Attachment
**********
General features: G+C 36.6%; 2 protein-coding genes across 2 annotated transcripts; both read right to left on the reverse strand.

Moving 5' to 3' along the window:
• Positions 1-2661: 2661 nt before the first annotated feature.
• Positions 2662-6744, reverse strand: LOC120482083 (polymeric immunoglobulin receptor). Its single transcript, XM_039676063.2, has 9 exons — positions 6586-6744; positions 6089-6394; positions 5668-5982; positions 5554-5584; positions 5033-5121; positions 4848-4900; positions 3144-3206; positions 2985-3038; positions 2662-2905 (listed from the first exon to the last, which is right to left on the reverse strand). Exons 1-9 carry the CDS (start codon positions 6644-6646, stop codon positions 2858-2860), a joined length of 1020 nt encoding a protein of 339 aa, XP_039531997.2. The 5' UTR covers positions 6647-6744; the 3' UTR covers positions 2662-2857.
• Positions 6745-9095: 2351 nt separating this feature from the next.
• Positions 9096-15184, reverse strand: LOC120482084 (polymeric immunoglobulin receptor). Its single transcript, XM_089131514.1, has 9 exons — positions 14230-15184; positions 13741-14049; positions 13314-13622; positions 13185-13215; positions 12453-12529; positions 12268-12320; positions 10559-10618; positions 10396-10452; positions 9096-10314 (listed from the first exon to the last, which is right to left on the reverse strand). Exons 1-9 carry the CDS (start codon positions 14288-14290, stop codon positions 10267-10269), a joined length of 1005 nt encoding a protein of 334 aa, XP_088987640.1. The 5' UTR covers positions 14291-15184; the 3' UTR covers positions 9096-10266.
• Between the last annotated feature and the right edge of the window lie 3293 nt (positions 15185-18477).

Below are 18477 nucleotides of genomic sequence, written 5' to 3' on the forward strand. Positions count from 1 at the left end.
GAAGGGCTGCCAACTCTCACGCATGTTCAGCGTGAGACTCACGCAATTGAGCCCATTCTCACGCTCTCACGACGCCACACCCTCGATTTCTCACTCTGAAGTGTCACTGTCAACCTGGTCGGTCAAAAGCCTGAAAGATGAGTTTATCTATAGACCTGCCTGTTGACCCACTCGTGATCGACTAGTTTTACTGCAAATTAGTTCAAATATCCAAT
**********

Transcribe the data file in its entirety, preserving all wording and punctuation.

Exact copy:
General features: G+C 36.6%; 2 protein-coding genes across 2 annotated transcripts; both read right to left on the reverse strand.

Moving 5' to 3' along the window:
• Positions 1-2661: 2661 nt before the first annotated feature.
• Positions 2662-6744, reverse strand: LOC120482083 (polymeric immunoglobulin receptor). Its single transcript, XM_039676063.2, has 9 exons — positions 6586-6744; positions 6089-6394; positions 5668-5982; positions 5554-5584; positions 5033-5121; positions 4848-4900; positions 3144-3206; positions 2985-3038; positions 2662-2905 (listed from the first exon to the last, which is right to left on the reverse strand). Exons 1-9 carry the CDS (start codon positions 6644-6646, stop codon positions 2858-2860), a joined length of 1020 nt encoding a protein of 339 aa, XP_039531997.2. The 5' UTR covers positions 6647-6744; the 3' UTR covers positions 2662-2857.
• Positions 6745-9095: 2351 nt separating this feature from the next.
• Positions 9096-15184, reverse strand: LOC120482084 (polymeric immunoglobulin receptor). Its single transcript, XM_089131514.1, has 9 exons — positions 14230-15184; positions 13741-14049; positions 13314-13622; positions 13185-13215; positions 12453-12529; positions 12268-12320; positions 10559-10618; positions 10396-10452; positions 9096-10314 (listed from the first exon to the last, which is right to left on the reverse strand). Exons 1-9 carry the CDS (start codon positions 14288-14290, stop codon positions 10267-10269), a joined length of 1005 nt encoding a protein of 334 aa, XP_088987640.1. The 5' UTR covers positions 14291-15184; the 3' UTR covers positions 9096-10266.
• Between the last annotated feature and the right edge of the window lie 3293 nt (positions 15185-18477).

Below are 18477 nucleotides of genomic sequence, written 5' to 3' on the forward strand. Positions count from 1 at the left end.
GAAGGGCTGCCAACTCTCACGCATGTTCAGCGTGAGACTCACGCAATTGAGCCCATTCTCACGCTCTCACGACGCCACACCCTCGATTTCTCACTCTGAAGTGTCACTGTCAACCTGGTCGGTCAAAAGCCTGAAAGATGAGTTTATCTATAGACCTGCCTGTTGACCCACTCGTGATCGACTAGTTTTACTGCAAATTAGTTCAAATATCCAAT